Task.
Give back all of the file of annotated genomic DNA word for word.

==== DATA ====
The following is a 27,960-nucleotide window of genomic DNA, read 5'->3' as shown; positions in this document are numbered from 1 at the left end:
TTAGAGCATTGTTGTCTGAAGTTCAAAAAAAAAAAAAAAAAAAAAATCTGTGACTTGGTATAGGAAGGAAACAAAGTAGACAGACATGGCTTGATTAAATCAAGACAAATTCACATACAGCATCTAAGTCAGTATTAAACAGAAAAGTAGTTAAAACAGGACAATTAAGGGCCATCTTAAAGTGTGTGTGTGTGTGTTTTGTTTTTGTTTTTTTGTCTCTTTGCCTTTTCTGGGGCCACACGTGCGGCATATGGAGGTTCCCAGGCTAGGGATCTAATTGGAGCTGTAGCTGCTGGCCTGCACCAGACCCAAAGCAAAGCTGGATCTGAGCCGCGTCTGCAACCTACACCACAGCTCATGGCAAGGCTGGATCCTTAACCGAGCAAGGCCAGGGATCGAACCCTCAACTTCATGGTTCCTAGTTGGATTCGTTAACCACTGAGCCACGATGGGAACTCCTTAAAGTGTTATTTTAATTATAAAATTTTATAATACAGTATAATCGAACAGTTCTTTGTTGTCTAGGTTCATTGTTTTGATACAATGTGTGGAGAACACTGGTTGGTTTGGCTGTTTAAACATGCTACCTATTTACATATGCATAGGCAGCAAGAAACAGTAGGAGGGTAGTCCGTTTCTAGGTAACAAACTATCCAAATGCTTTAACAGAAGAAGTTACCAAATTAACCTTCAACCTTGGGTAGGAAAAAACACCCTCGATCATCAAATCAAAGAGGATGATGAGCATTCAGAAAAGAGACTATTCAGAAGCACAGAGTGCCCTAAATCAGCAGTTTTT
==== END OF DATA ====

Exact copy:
The following is a 27,960-nucleotide window of genomic DNA, read 5'->3' as shown; positions in this document are numbered from 1 at the left end:
TTAGAGCATTGTTGTCTGAAGTTCAAAAAAAAAAAAAAAAAAAAAATCTGTGACTTGGTATAGGAAGGAAACAAAGTAGACAGACATGGCTTGATTAAATCAAGACAAATTCACATACAGCATCTAAGTCAGTATTAAACAGAAAAGTAGTTAAAACAGGACAATTAAGGGCCATCTTAAAGTGTGTGTGTGTGTGTTTTGTTTTTGTTTTTTTGTCTCTTTGCCTTTTCTGGGGCCACACGTGCGGCATATGGAGGTTCCCAGGCTAGGGATCTAATTGGAGCTGTAGCTGCTGGCCTGCACCAGACCCAAAGCAAAGCTGGATCTGAGCCGCGTCTGCAACCTACACCACAGCTCATGGCAAGGCTGGATCCTTAACCGAGCAAGGCCAGGGATCGAACCCTCAACTTCATGGTTCCTAGTTGGATTCGTTAACCACTGAGCCACGATGGGAACTCCTTAAAGTGTTATTTTAATTATAAAATTTTATAATACAGTATAATCGAACAGTTCTTTGTTGTCTAGGTTCATTGTTTTGATACAATGTGTGGAGAACACTGGTTGGTTTGGCTGTTTAAACATGCTACCTATTTACATATGCATAGGCAGCAAGAAACAGTAGGAGGGTAGTCCGTTTCTAGGTAACAAACTATCCAAATGCTTTAACAGAAGAAGTTACCAAATTAACCTTCAACCTTGGGTAGGAAAAAACACCCTCGATCATCAAATCAAAGAGGATGATGAGCATTCAGAAAAGAGACTATTCAGAAGCACAGAGTGCCCTAAATCAGCAGTTTTT